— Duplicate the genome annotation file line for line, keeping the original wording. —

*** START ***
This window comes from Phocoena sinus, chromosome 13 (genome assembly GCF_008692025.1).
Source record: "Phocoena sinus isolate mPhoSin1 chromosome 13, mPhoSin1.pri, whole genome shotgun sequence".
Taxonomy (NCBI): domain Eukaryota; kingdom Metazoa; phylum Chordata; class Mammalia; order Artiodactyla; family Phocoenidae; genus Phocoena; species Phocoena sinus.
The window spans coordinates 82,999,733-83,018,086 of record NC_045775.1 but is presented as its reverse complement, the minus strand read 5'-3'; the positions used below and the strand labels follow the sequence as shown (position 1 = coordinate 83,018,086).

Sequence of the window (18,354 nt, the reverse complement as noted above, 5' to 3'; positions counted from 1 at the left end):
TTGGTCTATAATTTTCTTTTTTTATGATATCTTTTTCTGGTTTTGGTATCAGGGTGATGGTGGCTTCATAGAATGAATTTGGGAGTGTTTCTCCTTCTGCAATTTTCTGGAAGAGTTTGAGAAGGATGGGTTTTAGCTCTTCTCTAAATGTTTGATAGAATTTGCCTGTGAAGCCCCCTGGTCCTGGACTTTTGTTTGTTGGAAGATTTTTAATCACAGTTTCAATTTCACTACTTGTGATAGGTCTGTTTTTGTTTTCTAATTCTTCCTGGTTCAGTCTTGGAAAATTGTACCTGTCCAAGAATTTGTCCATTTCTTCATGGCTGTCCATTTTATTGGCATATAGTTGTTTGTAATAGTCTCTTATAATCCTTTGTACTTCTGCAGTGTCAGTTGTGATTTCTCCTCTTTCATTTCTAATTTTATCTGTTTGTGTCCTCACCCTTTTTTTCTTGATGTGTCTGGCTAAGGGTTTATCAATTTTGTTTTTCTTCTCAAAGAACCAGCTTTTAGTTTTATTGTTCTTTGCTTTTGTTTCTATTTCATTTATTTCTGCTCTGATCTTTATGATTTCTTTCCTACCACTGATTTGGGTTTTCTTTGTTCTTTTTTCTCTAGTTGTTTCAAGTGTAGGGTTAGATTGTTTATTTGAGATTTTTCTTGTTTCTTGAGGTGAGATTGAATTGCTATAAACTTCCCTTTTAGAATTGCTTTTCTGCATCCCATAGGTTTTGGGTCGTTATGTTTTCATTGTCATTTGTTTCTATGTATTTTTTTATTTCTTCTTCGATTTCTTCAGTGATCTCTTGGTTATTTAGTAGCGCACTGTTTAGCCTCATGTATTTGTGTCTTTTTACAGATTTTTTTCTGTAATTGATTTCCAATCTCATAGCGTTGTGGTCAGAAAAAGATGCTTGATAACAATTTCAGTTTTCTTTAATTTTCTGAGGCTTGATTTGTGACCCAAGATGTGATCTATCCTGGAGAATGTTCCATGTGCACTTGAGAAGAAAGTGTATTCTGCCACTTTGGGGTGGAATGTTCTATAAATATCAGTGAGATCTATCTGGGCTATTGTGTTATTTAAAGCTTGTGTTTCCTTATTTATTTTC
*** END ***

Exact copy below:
This window comes from Phocoena sinus, chromosome 13 (genome assembly GCF_008692025.1).
Source record: "Phocoena sinus isolate mPhoSin1 chromosome 13, mPhoSin1.pri, whole genome shotgun sequence".
Taxonomy (NCBI): domain Eukaryota; kingdom Metazoa; phylum Chordata; class Mammalia; order Artiodactyla; family Phocoenidae; genus Phocoena; species Phocoena sinus.
The window spans coordinates 82,999,733-83,018,086 of record NC_045775.1 but is presented as its reverse complement, the minus strand read 5'-3'; the positions used below and the strand labels follow the sequence as shown (position 1 = coordinate 83,018,086).

Sequence of the window (18,354 nt, the reverse complement as noted above, 5' to 3'; positions counted from 1 at the left end):
TTGGTCTATAATTTTCTTTTTTTATGATATCTTTTTCTGGTTTTGGTATCAGGGTGATGGTGGCTTCATAGAATGAATTTGGGAGTGTTTCTCCTTCTGCAATTTTCTGGAAGAGTTTGAGAAGGATGGGTTTTAGCTCTTCTCTAAATGTTTGATAGAATTTGCCTGTGAAGCCCCCTGGTCCTGGACTTTTGTTTGTTGGAAGATTTTTAATCACAGTTTCAATTTCACTACTTGTGATAGGTCTGTTTTTGTTTTCTAATTCTTCCTGGTTCAGTCTTGGAAAATTGTACCTGTCCAAGAATTTGTCCATTTCTTCATGGCTGTCCATTTTATTGGCATATAGTTGTTTGTAATAGTCTCTTATAATCCTTTGTACTTCTGCAGTGTCAGTTGTGATTTCTCCTCTTTCATTTCTAATTTTATCTGTTTGTGTCCTCACCCTTTTTTTCTTGATGTGTCTGGCTAAGGGTTTATCAATTTTGTTTTTCTTCTCAAAGAACCAGCTTTTAGTTTTATTGTTCTTTGCTTTTGTTTCTATTTCATTTATTTCTGCTCTGATCTTTATGATTTCTTTCCTACCACTGATTTGGGTTTTCTTTGTTCTTTTTTCTCTAGTTGTTTCAAGTGTAGGGTTAGATTGTTTATTTGAGATTTTTCTTGTTTCTTGAGGTGAGATTGAATTGCTATAAACTTCCCTTTTAGAATTGCTTTTCTGCATCCCATAGGTTTTGGGTCGTTATGTTTTCATTGTCATTTGTTTCTATGTATTTTTTTATTTCTTCTTCGATTTCTTCAGTGATCTCTTGGTTATTTAGTAGCGCACTGTTTAGCCTCATGTATTTGTGTCTTTTTACAGATTTTTTTCTGTAATTGATTTCCAATCTCATAGCGTTGTGGTCAGAAAAAGATGCTTGATAACAATTTCAGTTTTCTTTAATTTTCTGAGGCTTGATTTGTGACCCAAGATGTGATCTATCCTGGAGAATGTTCCATGTGCACTTGAGAAGAAAGTGTATTCTGCCACTTTGGGGTGGAATGTTCTATAAATATCAGTGAGATCTATCTGGGCTATTGTGTTATTTAAAGCTTGTGTTTCCTTATTTATTTTC